- Eamonn Brennan, College Basketball Reporter
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Tuesday, when announcing the NCAA's decision to use a hybrid format for the NCAA tournament's expanded suite of play-in -- excuse me, "first round" -- games, outgoing selection committee chair Dan Guerrero wisely admitted that no matter what the NCAA did, it wouldn't please everybody. Not that it didn't try:
"You're not going to come up with the perfect model," outgoing committee chair Dan Guerrero said. "You're not going to come up with a model that is going to appease every constituency out there. But we felt that this model provided the opportunity to do something special for the tournament."
How did the NCAA do? After a day of reaction, most hoops media and fans seem to be, well, tenuously OK with the idea. A general consensus has formed: The idea isn't perfect, but if expansion has to happen, this is a creative, appealing way to do it. There are plenty of dissenters in the mix, too, people who find this whole hybrid nonsense a joke. Try as they might, the NCAA didn't please everybody. But considering the circumstances, it got pretty darn close.
Anyway, here's a roundup of some of the prevailing hoops opinion about the NCAA's new expansion format. As always, if you have links or posts you want me to see, hit me up on Twitter. Onward:
First, in case you missed them, here's a spate of reactions from our own team: Pat Forde says the hybrid format makes the best of a bad idea; Bracketologist Joe Lunardi approves; Dana O'Neil checks in with coaches, who seem to like the new format far more than the media do; and I cheerily wrote that I was pleasantly surprised by the expansion's end result.
Mike Miller is interested in the TruTV move, which he thinks could be brilliant: "The strangest move may be where the games will be broadcast: TruTV. Yes, TruTV, formerly known as Court TV, the place I turned to in college to solve my insomnia. I suppose that's one way to boost the tournament's 'reach' among average viewers, given that TruTV is in roughly 93 million households, while ESPN and ESPN2 are both in about 100 million. College hoops fans will seek out the 'First Four' games on a different network, while I doubt TruTV viewers would've changed to ESPN, which is where the play-in game has been shown the last few years. To recap: The Big Dance expands to 68 teams in 2011 and features four first-round games that will be shown on a non-sports network. Times do change."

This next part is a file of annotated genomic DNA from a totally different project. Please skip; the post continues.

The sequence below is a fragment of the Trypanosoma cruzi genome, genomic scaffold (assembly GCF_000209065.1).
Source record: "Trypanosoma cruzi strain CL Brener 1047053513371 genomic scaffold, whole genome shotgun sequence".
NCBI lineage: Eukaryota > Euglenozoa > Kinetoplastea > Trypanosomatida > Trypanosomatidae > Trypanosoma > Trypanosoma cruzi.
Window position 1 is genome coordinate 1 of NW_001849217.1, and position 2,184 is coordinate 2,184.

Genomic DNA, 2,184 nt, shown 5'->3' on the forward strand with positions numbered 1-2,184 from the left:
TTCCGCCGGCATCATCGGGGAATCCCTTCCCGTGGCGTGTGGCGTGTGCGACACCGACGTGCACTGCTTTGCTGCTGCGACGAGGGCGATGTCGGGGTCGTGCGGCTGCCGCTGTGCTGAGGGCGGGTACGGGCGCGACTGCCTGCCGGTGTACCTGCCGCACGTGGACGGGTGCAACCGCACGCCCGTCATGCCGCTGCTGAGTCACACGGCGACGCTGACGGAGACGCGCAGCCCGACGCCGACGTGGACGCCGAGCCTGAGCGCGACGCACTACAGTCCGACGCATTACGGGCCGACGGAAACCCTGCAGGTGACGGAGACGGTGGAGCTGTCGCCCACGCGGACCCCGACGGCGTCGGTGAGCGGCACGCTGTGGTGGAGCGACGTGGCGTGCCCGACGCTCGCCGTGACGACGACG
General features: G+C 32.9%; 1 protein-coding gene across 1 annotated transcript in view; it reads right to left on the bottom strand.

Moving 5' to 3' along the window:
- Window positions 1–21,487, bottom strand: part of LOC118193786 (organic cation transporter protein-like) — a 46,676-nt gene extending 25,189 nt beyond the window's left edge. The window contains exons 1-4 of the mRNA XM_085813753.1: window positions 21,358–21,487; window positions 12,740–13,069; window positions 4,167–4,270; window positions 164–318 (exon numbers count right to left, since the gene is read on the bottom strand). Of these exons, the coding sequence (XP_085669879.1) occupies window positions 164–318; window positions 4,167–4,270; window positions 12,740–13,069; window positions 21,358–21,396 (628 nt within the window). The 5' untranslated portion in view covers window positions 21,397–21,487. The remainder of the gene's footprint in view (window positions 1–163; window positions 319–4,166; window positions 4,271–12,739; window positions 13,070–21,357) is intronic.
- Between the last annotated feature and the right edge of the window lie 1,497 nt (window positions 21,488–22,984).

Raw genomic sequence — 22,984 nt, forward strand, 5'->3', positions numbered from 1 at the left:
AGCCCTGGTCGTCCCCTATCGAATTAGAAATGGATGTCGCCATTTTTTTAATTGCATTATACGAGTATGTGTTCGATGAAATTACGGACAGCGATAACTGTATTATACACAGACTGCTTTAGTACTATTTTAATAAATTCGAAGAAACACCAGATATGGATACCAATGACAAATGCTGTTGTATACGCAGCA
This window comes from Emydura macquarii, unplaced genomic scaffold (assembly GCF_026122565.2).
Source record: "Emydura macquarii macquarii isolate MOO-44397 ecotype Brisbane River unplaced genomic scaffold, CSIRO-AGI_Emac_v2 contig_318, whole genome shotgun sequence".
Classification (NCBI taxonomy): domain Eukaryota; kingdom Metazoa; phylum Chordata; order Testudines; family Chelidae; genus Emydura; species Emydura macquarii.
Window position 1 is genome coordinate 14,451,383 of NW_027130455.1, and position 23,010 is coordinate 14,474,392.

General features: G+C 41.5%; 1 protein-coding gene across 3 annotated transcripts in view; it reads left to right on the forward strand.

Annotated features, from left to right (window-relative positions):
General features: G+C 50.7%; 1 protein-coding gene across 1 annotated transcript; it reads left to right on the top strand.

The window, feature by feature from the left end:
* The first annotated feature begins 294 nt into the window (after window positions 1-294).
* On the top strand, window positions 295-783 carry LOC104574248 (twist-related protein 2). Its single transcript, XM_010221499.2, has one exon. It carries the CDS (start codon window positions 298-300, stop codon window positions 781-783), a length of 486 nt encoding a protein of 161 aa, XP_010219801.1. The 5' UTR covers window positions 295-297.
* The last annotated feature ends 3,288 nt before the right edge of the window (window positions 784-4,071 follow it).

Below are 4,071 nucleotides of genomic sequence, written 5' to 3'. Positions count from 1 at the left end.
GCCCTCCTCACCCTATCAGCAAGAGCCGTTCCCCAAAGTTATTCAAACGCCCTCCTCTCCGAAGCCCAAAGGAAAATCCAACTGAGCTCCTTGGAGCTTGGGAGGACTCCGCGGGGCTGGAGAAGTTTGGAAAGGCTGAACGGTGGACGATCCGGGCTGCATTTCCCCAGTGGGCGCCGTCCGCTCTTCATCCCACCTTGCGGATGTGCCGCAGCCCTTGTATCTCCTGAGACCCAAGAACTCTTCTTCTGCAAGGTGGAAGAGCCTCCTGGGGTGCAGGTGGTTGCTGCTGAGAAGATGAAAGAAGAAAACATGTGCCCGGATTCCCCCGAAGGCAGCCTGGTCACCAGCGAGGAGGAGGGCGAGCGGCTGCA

SB Nation's Chris Dobbertean sums up the prevailing opinion well: "While I still feel expansion was a completely unnecessary innovation, a three-team jump was certainly the way to go, and this format, even though it smacks of trying to please everyone involved, should work well."
Rush the Court points out the problems with the all at-large format: "Putting the last eight at-large invitees in these games would have had its own problems, namely making higher seeded teams play one more game to win a championship than do the lowest seeds. Further, there would have been issues about how to seed these teams and where the winner of the games would be seeded. And then there’s the issue that these teams, entirely from either BCS conferences or mid-major conferences, would have the chance to earn extra money from potentially competing in another NCAA tournament game while the one-bid conference teams don’t get such a chance and instead have to settle for their one in a million (hyperbole alert) chance against a one or two seed."
John Gasaway is more negative than most, but he has his reasons: "I realize many pundits are fine with this today, but wait until they see it in action with actual team names inserted into these brackets. Inevitably a five-seed will lose to a 12 that emerged from a play-in game and we’ll hear all the usual talk about the 'advantage' and 'momentum' the 12 had from playing already. And as for talk of 10-seeds being in play-in games, mark me down as absolutely terrified. I’m already on the record as thinking that tournament seeding has far too little to do with reality. (And note that today’s decision only raises the stakes that will be riding on a team’s seed.) Now, if you’re talking about a team seeded as high as a 10, there’s a good chance that said team is way better than the selection committee could have realized. To require a team that good to win an extra game while every year the 64th-best team in the field is guaranteed a comparatively easy six-win path is antithetical to what’s made the NCAA tournament the best postseason spectacle in major American team sports. We’ve trusted the tournament’s outcomes precisely to the extent that the courts have been neutral, the brackets have been balanced, and the opportunities have been equal. Don’t get me wrong. A 68-team field with a funky hybrid play-in round is ten times better than a 96-team field. But today was a mistake and, worse, it was entirely avoidable."